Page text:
Whirlwind® Starlight™ fan flower (Scaevola aemula). Photo by Proven Winners.

Even if you’re a seasoned gardener, you may have never heard of fan flower (Scaevola aemula). Native to Australia, this gorgeous sun-lover is a relative newcomer to gardens in the U.S., but it’s catching on quickly because of its exquisite beauty and ability to bloom tirelessly even during the dog days of summer.

From spring well into fall, scaevola plants put on a perpetual display of delicate flowers with tiny petals arranged in a fanlike pattern, giving the flowers a wonderfully exotic look. Even better, fan flower is tough and easy going and will continue to bloom even when neglected.

On this page: The Basics | Planting Tips | Caring for Fan Flower | Pictures | Design Ideas


Other common names:

Fan flower, fairy fan flower, half flower

Plant type:

Annual in most areas of the country. In warm climates (zones 9-11), it can be treated as a tender perennial.

Bloom period:

Late spring into fall

Flower color and characteristics:

Blue, pink, white, and purple, with bright yellow-and-white throats. Although each bloom has only five petals (thus the common name “half flower”), the flowers grow in clusters around the stems, creating whorls of color.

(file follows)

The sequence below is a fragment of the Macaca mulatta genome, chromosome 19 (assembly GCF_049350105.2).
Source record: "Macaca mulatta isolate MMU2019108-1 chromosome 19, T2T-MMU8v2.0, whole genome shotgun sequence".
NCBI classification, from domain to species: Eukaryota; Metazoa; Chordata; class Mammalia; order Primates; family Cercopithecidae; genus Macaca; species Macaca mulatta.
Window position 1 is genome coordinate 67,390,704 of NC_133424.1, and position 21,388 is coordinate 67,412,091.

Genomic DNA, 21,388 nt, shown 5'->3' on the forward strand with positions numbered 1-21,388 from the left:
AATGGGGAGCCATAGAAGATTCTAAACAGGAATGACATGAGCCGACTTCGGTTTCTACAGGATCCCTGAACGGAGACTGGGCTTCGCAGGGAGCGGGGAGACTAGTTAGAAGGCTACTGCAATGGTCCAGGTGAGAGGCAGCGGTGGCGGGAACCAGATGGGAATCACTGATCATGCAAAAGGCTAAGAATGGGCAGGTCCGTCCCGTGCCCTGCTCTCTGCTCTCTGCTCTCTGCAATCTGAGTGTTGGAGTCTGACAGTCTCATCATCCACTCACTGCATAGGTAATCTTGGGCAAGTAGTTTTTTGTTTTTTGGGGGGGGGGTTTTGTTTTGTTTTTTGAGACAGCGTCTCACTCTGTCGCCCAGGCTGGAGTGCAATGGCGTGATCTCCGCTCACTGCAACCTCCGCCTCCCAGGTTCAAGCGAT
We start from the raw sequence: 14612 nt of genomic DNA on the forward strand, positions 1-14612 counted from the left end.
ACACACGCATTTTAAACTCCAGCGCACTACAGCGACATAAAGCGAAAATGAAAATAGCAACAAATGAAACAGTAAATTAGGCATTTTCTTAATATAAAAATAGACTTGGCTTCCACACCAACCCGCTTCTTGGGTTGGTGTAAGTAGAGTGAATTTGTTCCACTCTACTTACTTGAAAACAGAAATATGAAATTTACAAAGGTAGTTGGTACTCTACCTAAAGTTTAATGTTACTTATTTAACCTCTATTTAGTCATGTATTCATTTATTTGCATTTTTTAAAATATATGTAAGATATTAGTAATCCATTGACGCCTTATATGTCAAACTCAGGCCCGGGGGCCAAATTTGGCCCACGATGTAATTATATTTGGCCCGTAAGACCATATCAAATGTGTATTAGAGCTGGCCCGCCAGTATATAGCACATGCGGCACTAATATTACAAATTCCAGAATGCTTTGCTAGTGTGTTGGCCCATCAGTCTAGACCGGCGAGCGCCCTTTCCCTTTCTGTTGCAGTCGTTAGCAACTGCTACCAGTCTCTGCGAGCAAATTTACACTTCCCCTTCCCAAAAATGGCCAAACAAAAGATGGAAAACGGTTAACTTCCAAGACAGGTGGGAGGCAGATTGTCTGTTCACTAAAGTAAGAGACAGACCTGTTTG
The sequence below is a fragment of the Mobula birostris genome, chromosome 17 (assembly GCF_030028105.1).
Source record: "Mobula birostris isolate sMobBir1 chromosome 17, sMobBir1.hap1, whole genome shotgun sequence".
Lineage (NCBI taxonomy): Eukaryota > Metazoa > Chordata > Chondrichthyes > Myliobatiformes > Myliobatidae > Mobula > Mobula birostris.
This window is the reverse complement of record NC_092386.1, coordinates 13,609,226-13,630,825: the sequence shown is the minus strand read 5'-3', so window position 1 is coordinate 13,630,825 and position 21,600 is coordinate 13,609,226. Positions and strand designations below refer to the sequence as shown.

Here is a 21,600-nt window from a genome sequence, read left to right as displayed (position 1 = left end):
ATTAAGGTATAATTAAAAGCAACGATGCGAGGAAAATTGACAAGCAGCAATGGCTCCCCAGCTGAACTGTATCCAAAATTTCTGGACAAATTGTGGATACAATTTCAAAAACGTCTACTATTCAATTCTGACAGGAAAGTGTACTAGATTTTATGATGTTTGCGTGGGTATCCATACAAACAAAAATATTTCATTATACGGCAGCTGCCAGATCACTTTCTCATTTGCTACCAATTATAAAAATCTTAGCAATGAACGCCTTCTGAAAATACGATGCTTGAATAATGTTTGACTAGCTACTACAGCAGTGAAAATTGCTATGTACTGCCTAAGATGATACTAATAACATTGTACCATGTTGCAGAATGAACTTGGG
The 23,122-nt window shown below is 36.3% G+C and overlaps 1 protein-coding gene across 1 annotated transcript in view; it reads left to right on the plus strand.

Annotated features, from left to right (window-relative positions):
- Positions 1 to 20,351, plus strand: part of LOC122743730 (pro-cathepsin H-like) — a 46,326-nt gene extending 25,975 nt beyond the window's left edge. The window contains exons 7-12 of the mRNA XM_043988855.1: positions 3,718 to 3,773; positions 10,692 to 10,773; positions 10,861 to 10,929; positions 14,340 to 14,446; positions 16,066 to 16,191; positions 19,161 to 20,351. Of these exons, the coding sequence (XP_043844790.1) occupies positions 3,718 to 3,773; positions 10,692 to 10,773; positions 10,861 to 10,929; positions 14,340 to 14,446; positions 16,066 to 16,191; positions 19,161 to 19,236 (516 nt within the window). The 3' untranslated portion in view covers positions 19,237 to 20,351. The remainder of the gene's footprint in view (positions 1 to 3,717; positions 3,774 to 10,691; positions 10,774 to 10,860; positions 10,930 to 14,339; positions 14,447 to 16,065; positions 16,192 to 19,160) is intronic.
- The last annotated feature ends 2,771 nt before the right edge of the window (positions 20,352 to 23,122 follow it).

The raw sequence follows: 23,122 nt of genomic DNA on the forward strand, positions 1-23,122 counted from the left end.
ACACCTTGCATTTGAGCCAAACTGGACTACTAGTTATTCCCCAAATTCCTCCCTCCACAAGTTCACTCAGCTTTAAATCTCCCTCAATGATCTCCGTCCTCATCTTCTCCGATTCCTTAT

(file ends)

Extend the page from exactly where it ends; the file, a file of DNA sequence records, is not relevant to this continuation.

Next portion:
Small bright-green oval leaves with toothed edges.

Mature height/spread:

6 to 14 inches tall, and 1 to 2 feet wide

Special attributes:

  • Drought and heat tolerant once established.
  • Flowers are self-cleaning, making deadheading unnecessary.
  • Attracts butterflies, bees, and other pollinating insects.
  • Few pest or disease problems.


Whirlwind® Blue fan flower planted along a border. Photo by Proven Winners.

Where to plant:

Plant fan flower in a location that receives at least 6 to 8 hours of sunlight daily in well-drained garden soil. Fan flowers aren’t particular about soil type or pH, but they won’t tolerate soggy conditions. Because fan flowers are drought-tolerant, they are a good choice for low-water gardens. They also do well in coastal gardens because they aren’t bothered by salty air.

When to plant:

In spring, after all danger of frost is past.

How to plant:

Before planting fan flower in garden beds, amend heavy or dense soil with organic matter to improve drainage. Place your plants at the same depth at which they were growing in their containers, spacing them about 12 to 18 inches apart to give them room to spread.



Fan flowers are very drought-tolerant, so only water when the soil feels dry. Keep transplants well-watered for the first few weeks until they become established.